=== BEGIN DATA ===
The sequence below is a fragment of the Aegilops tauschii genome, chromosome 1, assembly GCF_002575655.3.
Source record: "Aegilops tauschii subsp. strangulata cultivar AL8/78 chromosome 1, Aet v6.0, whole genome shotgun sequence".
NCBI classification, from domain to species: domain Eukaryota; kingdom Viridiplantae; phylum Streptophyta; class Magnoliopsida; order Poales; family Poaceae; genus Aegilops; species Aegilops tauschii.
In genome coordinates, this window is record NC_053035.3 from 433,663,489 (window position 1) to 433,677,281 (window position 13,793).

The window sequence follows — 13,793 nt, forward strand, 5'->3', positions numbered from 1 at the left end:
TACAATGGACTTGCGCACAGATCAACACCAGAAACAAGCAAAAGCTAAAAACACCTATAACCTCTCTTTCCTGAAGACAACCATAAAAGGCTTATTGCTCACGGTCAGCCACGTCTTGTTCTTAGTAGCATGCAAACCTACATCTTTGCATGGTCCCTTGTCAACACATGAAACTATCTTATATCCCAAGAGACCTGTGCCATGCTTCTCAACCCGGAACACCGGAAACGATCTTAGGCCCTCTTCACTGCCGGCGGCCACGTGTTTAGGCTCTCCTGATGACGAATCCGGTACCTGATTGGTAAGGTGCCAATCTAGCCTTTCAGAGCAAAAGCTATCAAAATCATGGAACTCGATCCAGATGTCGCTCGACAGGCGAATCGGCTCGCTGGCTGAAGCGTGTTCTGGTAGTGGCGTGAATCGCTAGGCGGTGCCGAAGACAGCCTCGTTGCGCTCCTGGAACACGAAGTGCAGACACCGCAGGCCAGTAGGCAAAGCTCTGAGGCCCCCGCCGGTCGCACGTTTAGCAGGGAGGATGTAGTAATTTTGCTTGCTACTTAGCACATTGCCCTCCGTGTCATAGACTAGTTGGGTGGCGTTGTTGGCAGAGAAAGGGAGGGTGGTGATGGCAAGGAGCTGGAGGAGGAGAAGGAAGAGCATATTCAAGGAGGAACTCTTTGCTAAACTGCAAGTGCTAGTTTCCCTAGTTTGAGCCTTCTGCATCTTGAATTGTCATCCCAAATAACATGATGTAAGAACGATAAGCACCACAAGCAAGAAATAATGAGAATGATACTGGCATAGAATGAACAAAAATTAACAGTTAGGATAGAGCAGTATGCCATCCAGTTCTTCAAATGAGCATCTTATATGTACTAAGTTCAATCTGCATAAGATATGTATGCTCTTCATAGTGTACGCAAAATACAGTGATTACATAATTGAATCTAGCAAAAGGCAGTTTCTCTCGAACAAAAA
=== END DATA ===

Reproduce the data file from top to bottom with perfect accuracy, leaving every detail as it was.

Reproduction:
The sequence below is a fragment of the Aegilops tauschii genome, chromosome 1, assembly GCF_002575655.3.
Source record: "Aegilops tauschii subsp. strangulata cultivar AL8/78 chromosome 1, Aet v6.0, whole genome shotgun sequence".
NCBI classification, from domain to species: domain Eukaryota; kingdom Viridiplantae; phylum Streptophyta; class Magnoliopsida; order Poales; family Poaceae; genus Aegilops; species Aegilops tauschii.
In genome coordinates, this window is record NC_053035.3 from 433,663,489 (window position 1) to 433,677,281 (window position 13,793).

The window sequence follows — 13,793 nt, forward strand, 5'->3', positions numbered from 1 at the left end:
TACAATGGACTTGCGCACAGATCAACACCAGAAACAAGCAAAAGCTAAAAACACCTATAACCTCTCTTTCCTGAAGACAACCATAAAAGGCTTATTGCTCACGGTCAGCCACGTCTTGTTCTTAGTAGCATGCAAACCTACATCTTTGCATGGTCCCTTGTCAACACATGAAACTATCTTATATCCCAAGAGACCTGTGCCATGCTTCTCAACCCGGAACACCGGAAACGATCTTAGGCCCTCTTCACTGCCGGCGGCCACGTGTTTAGGCTCTCCTGATGACGAATCCGGTACCTGATTGGTAAGGTGCCAATCTAGCCTTTCAGAGCAAAAGCTATCAAAATCATGGAACTCGATCCAGATGTCGCTCGACAGGCGAATCGGCTCGCTGGCTGAAGCGTGTTCTGGTAGTGGCGTGAATCGCTAGGCGGTGCCGAAGACAGCCTCGTTGCGCTCCTGGAACACGAAGTGCAGACACCGCAGGCCAGTAGGCAAAGCTCTGAGGCCCCCGCCGGTCGCACGTTTAGCAGGGAGGATGTAGTAATTTTGCTTGCTACTTAGCACATTGCCCTCCGTGTCATAGACTAGTTGGGTGGCGTTGTTGGCAGAGAAAGGGAGGGTGGTGATGGCAAGGAGCTGGAGGAGGAGAAGGAAGAGCATATTCAAGGAGGAACTCTTTGCTAAACTGCAAGTGCTAGTTTCCCTAGTTTGAGCCTTCTGCATCTTGAATTGTCATCCCAAATAACATGATGTAAGAACGATAAGCACCACAAGCAAGAAATAATGAGAATGATACTGGCATAGAATGAACAAAAATTAACAGTTAGGATAGAGCAGTATGCCATCCAGTTCTTCAAATGAGCATCTTATATGTACTAAGTTCAATCTGCATAAGATATGTATGCTCTTCATAGTGTACGCAAAATACAGTGATTACATAATTGAATCTAGCAAAAGGCAGTTTCTCTCGAACAAAAA